CBD oil: Epileptic child gets cannabis-based medicines back after seizure

Olio CBD: al bambino epilettico vengono restituite le medicine a base di cannabis dopo il sequestro

CBD oil: Epileptic child gets cannabis-based medicines back after seizure

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Medicinal cannabis oil has been returned to the boy with a severe case of epilepsy after it was confiscated from his mother at customs.

Billy Caldwell , 12, was given the oil after doctors made it clear it was a "medical emergency", Sajid Javid said.

Billy's mother, Charlotte Caldwell, from County Tyrone, said they had "achieved the impossible", but called for the oil to be freely available.

Billy started using cannabis oil in 2016 to control his seizures.

Cannabis oil, which contains a substance called Tetrahydrocannabinol (THC), is illegal in England but available in other places.

Billy's most recent stash - which Ms Caldwell had tried to bring to the UK from Canada - was confiscated at Heathrow Airport on June 12, and the boy was admitted to hospital before Mr Javid said he would be returned.

The oil arrived at Chelsea and Westminster Hospital, where Billy is hospitalized, on the afternoon of June 16th. He was given a 20-day special license and is not allowed to take it home.

A Home Office spokeswoman said it was an “exceptional licence” for a “short-term emergency”, and would need to be reviewed.

'Completely destroyed'

Ms Caldwell said: “I truly believe that somewhere in the Home Office there is someone with a heart, and I truly believe that Billy has touched that deeply.”

But he said [Billy's] "little body and mind were completely destroyed."

“No other family should have to go through this ordeal, traveling halfway around the world to get medicine that should be freely available,” he said.

“My experience leaves me in no doubt that the Home Office can no longer play a role in the administration of medicines for sick children in our country.

“Children are dying, and it must be stopped immediately.”

Mr Javid said he issued a license to allow Billy to be treated with cannabis oil after several discussions with the child's medical team.

“It's a very complicated situation, but our immediate priority is to make sure Billy receives the most effective treatment possible in a safe way,” he said.

“My decision is based on the advice of expert clinicians who have made it clear that this is a medical emergency.

“The security minister met with the family on Monday, and has since worked to reach an urgent solution.”

Barbara Zieniewicz, co-founder of the advocacy group Families4Access, who went to Canada with Billy and Ms. Caldwell, called Mr. Javid's decision “triumphant.”

“I firmly believe that this is the first push – from here, it's a chain reaction. This, to me, means there is hope, not just for Billy, but for all the families who need it.”

Billy, from Castlederg, began treatment in 2016 in America, where medical marijuana is legal.

Ms. Caldwell says Billy's seizures decrease dramatically when he takes the oil.

In 2017, he was prescribed the medicine by the NHS (England's national health service). But, in May this year, her GP was told he could no longer prescribe it.

At the time the Department of Health in Northern Ireland said that cannabis had not yet been approved as a medicine in the UK.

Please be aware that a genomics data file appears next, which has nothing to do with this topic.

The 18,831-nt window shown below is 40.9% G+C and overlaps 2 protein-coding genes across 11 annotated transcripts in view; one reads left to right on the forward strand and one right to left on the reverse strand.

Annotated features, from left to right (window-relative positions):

In June, Ms Caldwell tried to bring a six-month supply of the oil - to treat up to 100 seizures a day - to England from Toronto, but the substance was confiscated by officers at Heathrow Airport.

The boy's family said he was taken to hospital when the attacks intensified in the following days.

The family's MP, Órfhlaith Begley, said the Home Office decision was "life-saving", adding: "I will continue to challenge the Home Office and the health authorities to ensure he has long-term access to his medicines, so that the trauma he has suffered in recent weeks does not happen again."

'Not simple'

Dr Amir Englund, who studies cannabis at the Psychiatric Institute of King's College London, said: “Clearly, there is evidence that Billy's medicines work for him where others have failed.

“The government's job is to protect its citizens from harm by regulating medicines, so that the medicines doctors prescribe are safe and effective.

“However, there are cases where these measures become counterproductive and harmful. This is an example of that, and the Home Office should allow an exemption so that no further harm is done to them."

Meanwhile, clinical lecturer in psychiatry at University College London, Dr Michael Bloomfield, said that on the one hand “the current laws are too strict”, but added that the medical marijuana problem is “far from it”. How simple."

“Any 'medical marijuana' requires a scientific evidence base, in the form of medical trials etc., which is lacking for many disorders, and has become, for many jurisdictions, a potential way to decriminalize cannabis in a roundabout way,” he said. said.

Does Cannabis Have Medicinal Benefits?

CBD and Tetrahydrocannabinol (THC) are two types of cannabinoids found naturally in the resin of Marijuana plants.

A cannabis-based drug, Sativex, has been approved in England to treat multiple sclerosis. Contains THC and CBD.

Doctors could, in theory, prescribe it for other things outside of licensing, but at their own risk.

Multiple sclerosis patients who have been prescribed Sativex and who buy it for other people are subject to criminal prosecution.

Another authorized treatment is Nabilone. It contains an artificial version of THC and can be given to cancer patients to help relieve nausea during chemotherapy.

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